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# Main Concepts behind the Capital Asset Pricing Model

The model also considers the markets expected return and the theoretical risk-free assets expected return. CAPM draws from the portfolio theory developed by Harry Markowitz (1959). The formula of calculating expected return of an asset portfolio using the CAPM model is given as E(Ri) = Rf + β (E(Rm) – Rf) where E(Ri) is the expected market return. Rf is risk-free rate of return; β is the sensitivity of the excess returns of the assets to the excess market returns; E(Rm) is the expected market return; E(Rm) – Rf is the market premium which represents the difference between expected rate of return in the market and the risk-free rate of return; and E(Ri) – Rf.

In terms of risk premium, this formula can be restated as E(Ri) – Rf = β i(E(Rm) – Rf). This means that the individual asset premium is equal to the market premium multiplied by β . There are various theories, empirical studies, and developments which explain the Capital Asset Pricing Model. Fama and French (2006) suggest that CAPM is attractive because it provides powerful and pleasing predictions about the measurement of risk and clearly explains the relationship between risk and return of assets.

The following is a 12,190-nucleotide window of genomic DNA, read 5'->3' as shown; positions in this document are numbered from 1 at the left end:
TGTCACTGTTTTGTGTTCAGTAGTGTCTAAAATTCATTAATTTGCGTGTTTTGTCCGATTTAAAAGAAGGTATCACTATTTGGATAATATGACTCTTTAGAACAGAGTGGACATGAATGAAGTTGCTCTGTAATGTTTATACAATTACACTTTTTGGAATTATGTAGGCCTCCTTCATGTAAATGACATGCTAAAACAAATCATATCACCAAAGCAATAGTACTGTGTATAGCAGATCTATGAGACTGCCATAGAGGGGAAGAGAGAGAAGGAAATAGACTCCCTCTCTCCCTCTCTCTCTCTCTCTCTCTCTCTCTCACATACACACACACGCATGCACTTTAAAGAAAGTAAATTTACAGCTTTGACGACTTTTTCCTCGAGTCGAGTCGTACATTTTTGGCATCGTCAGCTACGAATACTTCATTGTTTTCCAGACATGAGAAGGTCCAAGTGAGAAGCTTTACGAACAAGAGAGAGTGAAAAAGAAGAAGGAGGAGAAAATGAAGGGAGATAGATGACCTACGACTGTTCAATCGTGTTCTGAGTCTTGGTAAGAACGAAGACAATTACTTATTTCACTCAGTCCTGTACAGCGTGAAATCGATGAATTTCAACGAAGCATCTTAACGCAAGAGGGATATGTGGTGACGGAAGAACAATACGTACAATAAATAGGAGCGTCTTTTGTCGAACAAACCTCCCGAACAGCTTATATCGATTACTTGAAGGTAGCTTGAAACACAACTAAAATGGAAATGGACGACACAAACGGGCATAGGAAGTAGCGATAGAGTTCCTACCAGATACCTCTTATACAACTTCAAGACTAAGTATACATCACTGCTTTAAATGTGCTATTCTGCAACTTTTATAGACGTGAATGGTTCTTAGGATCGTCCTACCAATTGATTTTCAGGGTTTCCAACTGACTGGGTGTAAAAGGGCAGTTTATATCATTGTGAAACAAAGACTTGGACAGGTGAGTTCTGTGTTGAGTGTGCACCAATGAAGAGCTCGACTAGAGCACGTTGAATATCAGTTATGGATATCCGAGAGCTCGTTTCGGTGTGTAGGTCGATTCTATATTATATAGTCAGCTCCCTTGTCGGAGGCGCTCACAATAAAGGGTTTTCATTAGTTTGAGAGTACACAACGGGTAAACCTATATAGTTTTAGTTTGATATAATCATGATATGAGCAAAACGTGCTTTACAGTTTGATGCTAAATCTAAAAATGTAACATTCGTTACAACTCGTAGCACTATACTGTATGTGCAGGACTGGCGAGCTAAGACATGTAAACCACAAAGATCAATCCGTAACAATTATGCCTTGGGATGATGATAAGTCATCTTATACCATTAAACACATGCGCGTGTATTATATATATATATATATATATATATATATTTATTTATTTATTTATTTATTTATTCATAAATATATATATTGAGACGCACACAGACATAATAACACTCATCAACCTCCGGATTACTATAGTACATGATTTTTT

According to Perold (2004), the price of a highly risky asset should be low in order to earn high payoffs in the future relative to the initial price of the asset (Ross 1976). However, this faces difficulties when the risk of the asset results from how the asset is held. Diversification is used by firms to reduce risk (Kothari et al, 1995). The essence of diversification is that one is able to spread his/her wealth across several independent risks so that they can cancel each other when held insufficient number (Sharpe 1964).

This results in the investment in a diversified portfolio in order to minimize risk in the firm. CAPM enables investors to find the correlation among individual security returns and how such returns affect portfolio risk (Graham & Harvey 2001). According to Markowitz, diversification relies on the imperfect correlation of individual risks, and the reduction of risk through diversification depends on the extent of correlation between individual asset returns.

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